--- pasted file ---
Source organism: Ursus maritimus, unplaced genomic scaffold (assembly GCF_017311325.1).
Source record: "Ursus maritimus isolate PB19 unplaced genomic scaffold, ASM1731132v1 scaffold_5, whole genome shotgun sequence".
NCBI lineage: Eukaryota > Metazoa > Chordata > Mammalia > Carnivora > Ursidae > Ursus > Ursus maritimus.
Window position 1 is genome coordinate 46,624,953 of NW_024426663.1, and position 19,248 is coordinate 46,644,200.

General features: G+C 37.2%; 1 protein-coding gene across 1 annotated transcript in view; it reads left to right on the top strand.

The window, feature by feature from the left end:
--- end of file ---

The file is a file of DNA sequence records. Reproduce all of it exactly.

Source organism: Ursus maritimus, unplaced genomic scaffold (assembly GCF_017311325.1).
Source record: "Ursus maritimus isolate PB19 unplaced genomic scaffold, ASM1731132v1 scaffold_5, whole genome shotgun sequence".
NCBI lineage: Eukaryota > Metazoa > Chordata > Mammalia > Carnivora > Ursidae > Ursus > Ursus maritimus.
Window position 1 is genome coordinate 46,624,953 of NW_024426663.1, and position 19,248 is coordinate 46,644,200.

General features: G+C 37.2%; 1 protein-coding gene across 1 annotated transcript in view; it reads left to right on the top strand.

The window, feature by feature from the left end: